Is software slowly taking over the automotive industry, with cars becoming more like glorified computers on wheels?
What do you find to be the most important thing in a car? Is it the high-tech features, the voice assistant, the Apple CarPlay, keyless entry, preconditioning, the ability to park or even partially or fully drive itself? Or, is it more important that your car looks the part and has a high-powered engine with a sports exhaust, painted callipers with performance brake discs, limited-slip differential, launch control, be rear or all-wheel drive and have an engine that’s turbo or supercharged?
This isn’t a question of whether you prefer sports cars or more luxurious and comfortable cars, but rather a question of is good software becoming more in demand than good hardware. As the world moves towards electric cars, the focus on advanced software features in cars seems to be stealing more and more of the spotlight that good car hardware used to have.
The Tesla Model 3, for example, was the UK’s best selling car model in June this year and with a price tag that starts from £41,000 and ranges all the way up to £60,000, it can make one wonder if the world has lost its mind. Why wouldn’t you get an M3 or a Porsche Macan or even an E-Class Estate for those looking for something more sensible?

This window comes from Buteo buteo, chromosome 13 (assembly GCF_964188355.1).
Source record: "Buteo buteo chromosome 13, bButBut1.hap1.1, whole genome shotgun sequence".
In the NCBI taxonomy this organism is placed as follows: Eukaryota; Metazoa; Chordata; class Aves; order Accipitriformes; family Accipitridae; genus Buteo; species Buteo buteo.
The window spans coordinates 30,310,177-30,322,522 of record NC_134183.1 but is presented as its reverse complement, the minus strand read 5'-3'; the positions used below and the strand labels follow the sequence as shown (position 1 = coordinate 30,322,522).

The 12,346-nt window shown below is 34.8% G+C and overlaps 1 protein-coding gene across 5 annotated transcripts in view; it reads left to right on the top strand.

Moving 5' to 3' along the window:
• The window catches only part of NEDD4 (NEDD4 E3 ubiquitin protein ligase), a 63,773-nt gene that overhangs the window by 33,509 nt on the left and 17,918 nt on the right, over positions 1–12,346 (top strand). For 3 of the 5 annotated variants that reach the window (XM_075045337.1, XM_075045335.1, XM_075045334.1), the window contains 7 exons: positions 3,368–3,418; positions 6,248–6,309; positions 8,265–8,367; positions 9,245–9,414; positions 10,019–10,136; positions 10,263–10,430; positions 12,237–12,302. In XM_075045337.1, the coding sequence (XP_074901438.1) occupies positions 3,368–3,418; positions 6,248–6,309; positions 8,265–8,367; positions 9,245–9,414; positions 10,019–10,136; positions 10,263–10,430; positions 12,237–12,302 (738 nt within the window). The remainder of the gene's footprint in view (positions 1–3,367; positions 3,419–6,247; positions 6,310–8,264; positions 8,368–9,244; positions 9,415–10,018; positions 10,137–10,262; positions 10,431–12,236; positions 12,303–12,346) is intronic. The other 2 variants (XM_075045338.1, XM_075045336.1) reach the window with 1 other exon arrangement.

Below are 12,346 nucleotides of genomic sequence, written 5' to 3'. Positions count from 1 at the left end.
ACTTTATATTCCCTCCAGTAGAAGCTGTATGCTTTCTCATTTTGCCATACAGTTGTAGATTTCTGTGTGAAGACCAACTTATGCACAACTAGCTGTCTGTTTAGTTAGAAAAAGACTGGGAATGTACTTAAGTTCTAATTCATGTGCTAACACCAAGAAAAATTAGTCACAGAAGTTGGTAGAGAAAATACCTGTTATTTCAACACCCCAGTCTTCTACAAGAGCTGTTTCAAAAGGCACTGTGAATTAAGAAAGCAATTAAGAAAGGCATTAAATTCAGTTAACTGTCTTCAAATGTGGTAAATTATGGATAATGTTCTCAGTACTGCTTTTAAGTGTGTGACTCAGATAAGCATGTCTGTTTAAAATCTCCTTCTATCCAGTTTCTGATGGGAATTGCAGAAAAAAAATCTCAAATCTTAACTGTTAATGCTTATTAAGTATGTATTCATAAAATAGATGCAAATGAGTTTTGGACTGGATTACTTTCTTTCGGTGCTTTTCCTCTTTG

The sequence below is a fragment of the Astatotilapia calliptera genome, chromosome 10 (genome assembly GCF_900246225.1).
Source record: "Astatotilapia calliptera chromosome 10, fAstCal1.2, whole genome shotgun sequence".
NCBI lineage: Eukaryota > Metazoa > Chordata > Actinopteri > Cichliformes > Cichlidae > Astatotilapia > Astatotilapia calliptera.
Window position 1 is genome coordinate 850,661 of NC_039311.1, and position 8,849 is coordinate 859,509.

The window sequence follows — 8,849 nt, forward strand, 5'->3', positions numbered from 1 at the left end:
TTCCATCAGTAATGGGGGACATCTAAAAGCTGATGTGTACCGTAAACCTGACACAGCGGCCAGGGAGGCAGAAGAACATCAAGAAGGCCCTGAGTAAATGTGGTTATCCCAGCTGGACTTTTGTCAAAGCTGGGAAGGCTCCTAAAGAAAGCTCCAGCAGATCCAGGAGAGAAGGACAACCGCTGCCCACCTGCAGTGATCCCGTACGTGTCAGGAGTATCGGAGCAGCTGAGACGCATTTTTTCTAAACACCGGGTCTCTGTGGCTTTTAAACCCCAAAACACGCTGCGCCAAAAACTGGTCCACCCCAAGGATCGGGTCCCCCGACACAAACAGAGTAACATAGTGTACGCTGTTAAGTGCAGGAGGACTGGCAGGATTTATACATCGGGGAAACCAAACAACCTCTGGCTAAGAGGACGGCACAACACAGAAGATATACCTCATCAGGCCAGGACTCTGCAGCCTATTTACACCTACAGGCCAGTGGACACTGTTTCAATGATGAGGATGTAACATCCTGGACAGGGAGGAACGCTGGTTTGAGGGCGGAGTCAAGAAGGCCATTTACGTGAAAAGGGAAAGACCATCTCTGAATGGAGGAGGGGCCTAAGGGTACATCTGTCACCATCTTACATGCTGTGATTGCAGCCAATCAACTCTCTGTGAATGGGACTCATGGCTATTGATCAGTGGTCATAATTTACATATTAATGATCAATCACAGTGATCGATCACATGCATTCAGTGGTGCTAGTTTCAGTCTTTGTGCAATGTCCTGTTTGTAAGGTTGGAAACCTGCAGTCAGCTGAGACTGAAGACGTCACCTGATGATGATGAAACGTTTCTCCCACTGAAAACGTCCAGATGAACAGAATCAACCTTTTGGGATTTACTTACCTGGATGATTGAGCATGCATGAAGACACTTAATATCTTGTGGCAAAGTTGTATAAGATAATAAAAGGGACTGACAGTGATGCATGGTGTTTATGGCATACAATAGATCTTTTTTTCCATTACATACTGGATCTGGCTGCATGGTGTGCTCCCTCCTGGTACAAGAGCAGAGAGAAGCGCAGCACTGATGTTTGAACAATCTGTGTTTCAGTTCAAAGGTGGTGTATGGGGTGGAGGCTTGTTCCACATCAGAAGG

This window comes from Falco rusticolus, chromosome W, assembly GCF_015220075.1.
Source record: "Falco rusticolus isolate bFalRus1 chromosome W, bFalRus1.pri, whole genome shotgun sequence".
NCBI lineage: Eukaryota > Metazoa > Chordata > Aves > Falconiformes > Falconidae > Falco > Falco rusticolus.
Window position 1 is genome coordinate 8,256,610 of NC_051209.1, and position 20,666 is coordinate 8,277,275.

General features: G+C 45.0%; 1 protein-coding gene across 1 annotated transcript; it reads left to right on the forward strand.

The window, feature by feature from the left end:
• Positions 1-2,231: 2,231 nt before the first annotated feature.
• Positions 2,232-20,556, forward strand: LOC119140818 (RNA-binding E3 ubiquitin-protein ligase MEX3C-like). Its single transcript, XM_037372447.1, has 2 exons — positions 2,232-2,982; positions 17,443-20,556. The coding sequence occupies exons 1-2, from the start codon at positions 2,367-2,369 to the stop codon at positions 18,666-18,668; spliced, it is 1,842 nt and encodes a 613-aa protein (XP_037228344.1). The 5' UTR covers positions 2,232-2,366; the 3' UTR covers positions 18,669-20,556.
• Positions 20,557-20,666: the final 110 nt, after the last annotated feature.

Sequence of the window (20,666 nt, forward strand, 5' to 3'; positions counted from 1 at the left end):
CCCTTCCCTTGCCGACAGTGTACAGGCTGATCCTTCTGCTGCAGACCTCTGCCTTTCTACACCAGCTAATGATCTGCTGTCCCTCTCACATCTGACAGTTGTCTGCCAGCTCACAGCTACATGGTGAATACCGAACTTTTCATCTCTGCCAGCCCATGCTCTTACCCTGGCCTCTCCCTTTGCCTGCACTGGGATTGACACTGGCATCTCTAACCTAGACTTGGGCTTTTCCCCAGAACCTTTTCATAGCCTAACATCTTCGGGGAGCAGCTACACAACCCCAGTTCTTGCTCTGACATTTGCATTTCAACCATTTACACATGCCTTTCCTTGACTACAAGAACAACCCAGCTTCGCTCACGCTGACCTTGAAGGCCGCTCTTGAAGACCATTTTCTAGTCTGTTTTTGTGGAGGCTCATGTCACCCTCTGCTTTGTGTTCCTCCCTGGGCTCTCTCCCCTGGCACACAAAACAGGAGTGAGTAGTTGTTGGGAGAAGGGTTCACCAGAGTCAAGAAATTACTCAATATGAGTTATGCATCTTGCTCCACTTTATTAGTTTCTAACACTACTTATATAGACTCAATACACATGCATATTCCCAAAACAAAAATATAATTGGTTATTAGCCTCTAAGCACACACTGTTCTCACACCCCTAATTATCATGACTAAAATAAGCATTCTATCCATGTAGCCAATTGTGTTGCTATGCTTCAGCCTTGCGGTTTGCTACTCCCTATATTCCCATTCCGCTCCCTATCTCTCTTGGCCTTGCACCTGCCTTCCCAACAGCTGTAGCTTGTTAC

Well, the world hasn’t lost its mind because the Model 3 is actually still incredibly fast, one of the safest cars you can buy, costs little in running costs and can even drive itself. The only thing it’s really lacking is style.
Volvo has announced that they will be taking the development of their cars’ operating systems in-house. In other words, they’re investing in their tech and many other manufacturers are doing the same. Nowadays it matters less and less whether the car has a V6 or a V8 or if it’s turbocharged or supercharged.
In their press release, Volvo states that software development will be taken in-house as “a car’s appeal increasingly becomes more defined by software-driven functions and features, rather than traditional automotive attributes.”
Will the automotive industry have more programmers than mechanical engineers in ten years time? Volvo even go as far as to compare their future cars to smartphones by saying “Just like on your smartphone or computer, new software and features can be rolled out swiftly through over-the-air updates”.
Tesla appears to have set a precedent for tech-based cars and just like many things in life, the software is becoming an increasingly important part of what makes it. At the moment cars can be described as cars with computers in them but in the near future, will they become computers with wheels? We’re already swapping out the engine for a battery it would seem that there are only a few more steps to go!
So, what’s more important? The ability to watch Netflix in your car or the way your car feels to drive?
Let us know what you think, in the comments below.
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